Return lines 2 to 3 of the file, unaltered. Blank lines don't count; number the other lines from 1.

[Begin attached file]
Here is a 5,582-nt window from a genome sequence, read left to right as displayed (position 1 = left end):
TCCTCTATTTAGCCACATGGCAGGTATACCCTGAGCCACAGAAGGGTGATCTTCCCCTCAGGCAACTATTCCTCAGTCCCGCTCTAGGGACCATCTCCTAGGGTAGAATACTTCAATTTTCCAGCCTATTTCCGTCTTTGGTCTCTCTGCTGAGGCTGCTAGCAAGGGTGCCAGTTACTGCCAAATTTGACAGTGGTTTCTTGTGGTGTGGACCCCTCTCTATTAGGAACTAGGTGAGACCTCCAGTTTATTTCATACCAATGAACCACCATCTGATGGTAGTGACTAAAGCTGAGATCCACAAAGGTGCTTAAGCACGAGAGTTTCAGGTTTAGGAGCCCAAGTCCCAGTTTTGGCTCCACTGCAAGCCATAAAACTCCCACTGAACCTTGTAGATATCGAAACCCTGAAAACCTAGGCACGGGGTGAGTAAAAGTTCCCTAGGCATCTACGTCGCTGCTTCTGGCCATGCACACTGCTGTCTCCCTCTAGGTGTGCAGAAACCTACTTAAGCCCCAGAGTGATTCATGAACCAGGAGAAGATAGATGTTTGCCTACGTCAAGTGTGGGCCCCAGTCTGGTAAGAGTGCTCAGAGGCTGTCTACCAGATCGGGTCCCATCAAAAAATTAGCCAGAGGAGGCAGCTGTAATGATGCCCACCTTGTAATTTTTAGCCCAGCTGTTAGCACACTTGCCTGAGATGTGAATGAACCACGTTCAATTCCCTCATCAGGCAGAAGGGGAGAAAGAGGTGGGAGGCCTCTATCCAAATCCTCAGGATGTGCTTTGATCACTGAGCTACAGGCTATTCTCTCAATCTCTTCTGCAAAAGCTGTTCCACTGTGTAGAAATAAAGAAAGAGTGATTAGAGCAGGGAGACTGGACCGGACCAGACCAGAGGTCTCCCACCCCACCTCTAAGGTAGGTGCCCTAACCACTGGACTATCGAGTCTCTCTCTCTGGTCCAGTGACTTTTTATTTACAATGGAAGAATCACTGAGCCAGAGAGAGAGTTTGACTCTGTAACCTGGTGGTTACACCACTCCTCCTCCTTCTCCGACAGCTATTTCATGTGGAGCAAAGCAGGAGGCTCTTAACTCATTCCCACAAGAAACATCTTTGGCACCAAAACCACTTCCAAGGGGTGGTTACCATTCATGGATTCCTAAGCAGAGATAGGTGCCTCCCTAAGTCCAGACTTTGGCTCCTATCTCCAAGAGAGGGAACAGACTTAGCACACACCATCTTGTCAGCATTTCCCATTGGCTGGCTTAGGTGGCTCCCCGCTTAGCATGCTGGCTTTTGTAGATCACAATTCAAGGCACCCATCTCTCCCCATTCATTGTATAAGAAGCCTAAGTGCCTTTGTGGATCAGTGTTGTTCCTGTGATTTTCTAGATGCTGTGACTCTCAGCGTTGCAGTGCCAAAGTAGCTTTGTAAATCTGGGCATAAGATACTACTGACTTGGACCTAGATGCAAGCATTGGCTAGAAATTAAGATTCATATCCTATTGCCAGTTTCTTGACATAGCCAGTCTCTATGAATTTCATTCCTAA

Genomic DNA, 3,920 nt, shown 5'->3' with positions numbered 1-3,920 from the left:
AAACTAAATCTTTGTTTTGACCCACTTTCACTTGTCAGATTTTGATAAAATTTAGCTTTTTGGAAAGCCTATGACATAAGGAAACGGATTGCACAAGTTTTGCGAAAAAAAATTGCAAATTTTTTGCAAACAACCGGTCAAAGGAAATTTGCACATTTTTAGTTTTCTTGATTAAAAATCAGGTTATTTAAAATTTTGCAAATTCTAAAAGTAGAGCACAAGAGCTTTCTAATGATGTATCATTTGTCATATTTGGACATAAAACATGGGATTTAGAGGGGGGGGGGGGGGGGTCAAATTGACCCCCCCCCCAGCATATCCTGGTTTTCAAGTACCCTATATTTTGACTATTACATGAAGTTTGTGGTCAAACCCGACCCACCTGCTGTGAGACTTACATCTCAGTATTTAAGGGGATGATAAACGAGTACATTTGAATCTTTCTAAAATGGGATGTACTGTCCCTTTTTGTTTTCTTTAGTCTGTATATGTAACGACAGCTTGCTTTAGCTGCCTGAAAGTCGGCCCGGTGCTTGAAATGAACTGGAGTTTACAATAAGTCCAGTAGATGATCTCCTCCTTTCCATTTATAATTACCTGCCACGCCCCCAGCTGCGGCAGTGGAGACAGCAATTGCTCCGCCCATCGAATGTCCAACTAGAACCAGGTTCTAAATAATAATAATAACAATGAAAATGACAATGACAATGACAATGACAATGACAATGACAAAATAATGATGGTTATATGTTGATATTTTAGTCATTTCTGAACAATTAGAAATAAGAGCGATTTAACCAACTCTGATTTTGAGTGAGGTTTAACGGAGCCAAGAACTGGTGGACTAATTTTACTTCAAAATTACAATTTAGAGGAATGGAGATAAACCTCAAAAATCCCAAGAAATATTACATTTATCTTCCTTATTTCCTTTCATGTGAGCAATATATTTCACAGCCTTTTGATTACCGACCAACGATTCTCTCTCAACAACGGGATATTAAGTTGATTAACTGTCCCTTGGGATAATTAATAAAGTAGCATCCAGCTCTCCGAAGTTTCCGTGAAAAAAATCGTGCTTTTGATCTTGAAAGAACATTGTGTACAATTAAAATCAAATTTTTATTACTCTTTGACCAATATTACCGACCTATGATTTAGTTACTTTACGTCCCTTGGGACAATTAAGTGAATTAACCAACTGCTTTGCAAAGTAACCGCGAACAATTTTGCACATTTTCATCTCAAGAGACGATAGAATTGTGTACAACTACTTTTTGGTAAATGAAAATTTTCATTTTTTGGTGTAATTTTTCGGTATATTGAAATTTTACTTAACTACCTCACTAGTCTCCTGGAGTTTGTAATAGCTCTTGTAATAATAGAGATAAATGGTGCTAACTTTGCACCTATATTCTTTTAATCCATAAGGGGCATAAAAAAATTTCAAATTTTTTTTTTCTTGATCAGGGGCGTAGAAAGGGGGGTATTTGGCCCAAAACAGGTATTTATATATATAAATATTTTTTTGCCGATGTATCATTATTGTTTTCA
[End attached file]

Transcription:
TCCTCTATTTAGCCACATGGCAGGTATACCCTGAGCCACAGAAGGGTGATCTTCCCCTCAGGCAACTATTCCTCAGTCCCGCTCTAGGGACCATCTCCTAGGGTAGAATACTTCAATTTTCCAGCCTATTTCCGTCTTTGGTCTCTCTGCTGAGGCTGCTAGCAAGGGTGCCAGTTACTGCCAAATTTGACAGTGGTTTCTTGTGGTGTGGACCCCTCTCTATTAGGAACTAGGTGAGACCTCCAGTTTATTTCATACCAATGAACCACCATCTGATGGTAGTGACTAAAGCTGAGATCCACAAAGGTGCTTAAGCACGAGAGTTTCAGGTTTAGGAGCCCAAGTCCCAGTTTTGGCTCCACTGCAAGCCATAAAACTCCCACTGAACCTTGTAGATATCGAAACCCTGAAAACCTAGGCACGGGGTGAGTAAAAGTTCCCTAGGCATCTACGTCGCTGCTTCTGGCCATGCACACTGCTGTCTCCCTCTAGGTGTGCAGAAACCTACTTAAGCCCCAGAGTGATTCATGAACCAGGAGAAGATAGATGTTTGCCTACGTCAAGTGTGGGCCCCAGTCTGGTAAGAGTGCTCAGAGGCTGTCTACCAGATCGGGTCCCATCAAAAAATTAGCCAGAGGAGGCAGCTGTAATGATGCCCACCTTGTAATTTTTAGCCCAGCTGTTAGCACACTTGCCTGAGATGTGAATGAACCACGTTCAATTCCCTCATCAGGCAGAAGGGGAGAAAGAGGTGGGAGGCCTCTATCCAAATCCTCAGGATGTGCTTTGATCACTGAGCTACAGGCTATTCTCTCAATCTCTTCTGCAAAAGCTGTTCCACTGTGTAGAAATAAAGAAAGAGTGATTAGAGCAGGGAGACTGGACCGGACCAGACCAGAGGTCTCCCACCCCACCTCTAAGGTAGGTGCCCTAACCACTGGACTATCGAGTCTCTCTCTCTGGTCCAGTGACTTTTTATTTACAATGGAAGAATCACTGAGCCAGAGAGAGAGTTTGACTCTGTAACCTGGTGGTTACACCACTCCTCCTCCTTCTCCGACAGCTATTTCATGTGGAGCAAAGCAGGAGGCTCTTAACTCATTCCCACAAGAAACATCTTTGGCACCAAAACCACTTCCAAGGGGTGGTTACCATTCATGGATTCCTAAGCAGAGATAGGTGCCTCCCTAAGTCCAGACTTTGGCTCCTATCTCCAAGAGAGGGAACAGACTTAGCACACACCATCTTGTCAGCATTTCCCATTGGCTGGCTTAGGTGGCTCCCCGCTTAGCATGCTGGCTTTTGTAGATCACAATTCAAGGCACCCATCTCTCCCCATTCATTGTATAAGAAGCCTAAGTGCCTTTGTGGATCAGTGTTGTTCCTGTGATTTTCTAGATGCTGTGACTCTCAGCGTTGCAGTGCCAAAGTAGCTTTGTAAATCTGGGCATAAGATACTACTGACTTGGACCTAGATGCAAGCATTGGCTAGAAATTAAGATTCATATCCTATTGCCAGTTTCTTGACATAGCCAGTCTCTATGAATTTCATTCCTAA

Genomic DNA, 3,920 nt, shown 5'->3' with positions numbered 1-3,920 from the left: